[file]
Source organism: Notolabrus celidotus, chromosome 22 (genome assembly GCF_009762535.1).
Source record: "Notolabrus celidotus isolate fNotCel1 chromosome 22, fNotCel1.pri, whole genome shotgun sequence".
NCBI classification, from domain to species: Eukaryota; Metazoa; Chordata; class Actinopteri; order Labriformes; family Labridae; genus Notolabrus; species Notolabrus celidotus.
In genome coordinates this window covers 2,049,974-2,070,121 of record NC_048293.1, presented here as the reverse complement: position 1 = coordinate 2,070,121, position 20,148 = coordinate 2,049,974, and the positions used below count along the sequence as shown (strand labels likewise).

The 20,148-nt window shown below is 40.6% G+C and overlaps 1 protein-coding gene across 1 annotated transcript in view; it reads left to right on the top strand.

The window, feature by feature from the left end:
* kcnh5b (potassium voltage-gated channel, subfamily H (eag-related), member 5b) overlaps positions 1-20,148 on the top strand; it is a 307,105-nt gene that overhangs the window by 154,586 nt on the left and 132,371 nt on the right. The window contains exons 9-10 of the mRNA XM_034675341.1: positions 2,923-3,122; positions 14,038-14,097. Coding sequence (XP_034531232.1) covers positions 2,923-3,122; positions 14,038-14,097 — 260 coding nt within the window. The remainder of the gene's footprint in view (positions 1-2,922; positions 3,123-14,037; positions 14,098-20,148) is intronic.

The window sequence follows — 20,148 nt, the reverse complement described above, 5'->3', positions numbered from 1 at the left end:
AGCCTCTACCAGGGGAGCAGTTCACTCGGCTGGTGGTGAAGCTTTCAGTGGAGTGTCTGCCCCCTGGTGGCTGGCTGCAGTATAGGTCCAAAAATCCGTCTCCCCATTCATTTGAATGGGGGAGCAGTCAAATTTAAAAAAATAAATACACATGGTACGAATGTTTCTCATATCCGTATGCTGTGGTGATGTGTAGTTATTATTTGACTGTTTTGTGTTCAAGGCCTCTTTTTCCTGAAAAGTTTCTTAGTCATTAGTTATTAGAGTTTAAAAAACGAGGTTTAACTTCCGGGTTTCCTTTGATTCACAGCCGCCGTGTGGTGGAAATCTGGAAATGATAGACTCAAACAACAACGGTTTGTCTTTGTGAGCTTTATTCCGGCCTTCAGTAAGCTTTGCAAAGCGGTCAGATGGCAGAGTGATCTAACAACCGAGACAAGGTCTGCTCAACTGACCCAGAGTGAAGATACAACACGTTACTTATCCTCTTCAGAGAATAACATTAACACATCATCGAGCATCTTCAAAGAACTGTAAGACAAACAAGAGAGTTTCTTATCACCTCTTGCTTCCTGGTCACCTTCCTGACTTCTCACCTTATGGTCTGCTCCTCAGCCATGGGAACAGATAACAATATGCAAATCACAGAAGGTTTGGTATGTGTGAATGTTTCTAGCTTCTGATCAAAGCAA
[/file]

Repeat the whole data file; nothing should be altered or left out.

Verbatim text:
Source organism: Notolabrus celidotus, chromosome 22 (genome assembly GCF_009762535.1).
Source record: "Notolabrus celidotus isolate fNotCel1 chromosome 22, fNotCel1.pri, whole genome shotgun sequence".
NCBI classification, from domain to species: Eukaryota; Metazoa; Chordata; class Actinopteri; order Labriformes; family Labridae; genus Notolabrus; species Notolabrus celidotus.
In genome coordinates this window covers 2,049,974-2,070,121 of record NC_048293.1, presented here as the reverse complement: position 1 = coordinate 2,070,121, position 20,148 = coordinate 2,049,974, and the positions used below count along the sequence as shown (strand labels likewise).

The 20,148-nt window shown below is 40.6% G+C and overlaps 1 protein-coding gene across 1 annotated transcript in view; it reads left to right on the top strand.

The window, feature by feature from the left end:
* kcnh5b (potassium voltage-gated channel, subfamily H (eag-related), member 5b) overlaps positions 1-20,148 on the top strand; it is a 307,105-nt gene that overhangs the window by 154,586 nt on the left and 132,371 nt on the right. The window contains exons 9-10 of the mRNA XM_034675341.1: positions 2,923-3,122; positions 14,038-14,097. Coding sequence (XP_034531232.1) covers positions 2,923-3,122; positions 14,038-14,097 — 260 coding nt within the window. The remainder of the gene's footprint in view (positions 1-2,922; positions 3,123-14,037; positions 14,098-20,148) is intronic.

The window sequence follows — 20,148 nt, the reverse complement described above, 5'->3', positions numbered from 1 at the left end:
AGCCTCTACCAGGGGAGCAGTTCACTCGGCTGGTGGTGAAGCTTTCAGTGGAGTGTCTGCCCCCTGGTGGCTGGCTGCAGTATAGGTCCAAAAATCCGTCTCCCCATTCATTTGAATGGGGGAGCAGTCAAATTTAAAAAAATAAATACACATGGTACGAATGTTTCTCATATCCGTATGCTGTGGTGATGTGTAGTTATTATTTGACTGTTTTGTGTTCAAGGCCTCTTTTTCCTGAAAAGTTTCTTAGTCATTAGTTATTAGAGTTTAAAAAACGAGGTTTAACTTCCGGGTTTCCTTTGATTCACAGCCGCCGTGTGGTGGAAATCTGGAAATGATAGACTCAAACAACAACGGTTTGTCTTTGTGAGCTTTATTCCGGCCTTCAGTAAGCTTTGCAAAGCGGTCAGATGGCAGAGTGATCTAACAACCGAGACAAGGTCTGCTCAACTGACCCAGAGTGAAGATACAACACGTTACTTATCCTCTTCAGAGAATAACATTAACACATCATCGAGCATCTTCAAAGAACTGTAAGACAAACAAGAGAGTTTCTTATCACCTCTTGCTTCCTGGTCACCTTCCTGACTTCTCACCTTATGGTCTGCTCCTCAGCCATGGGAACAGATAACAATATGCAAATCACAGAAGGTTTGGTATGTGTGAATGTTTCTAGCTTCTGATCAAAGCAA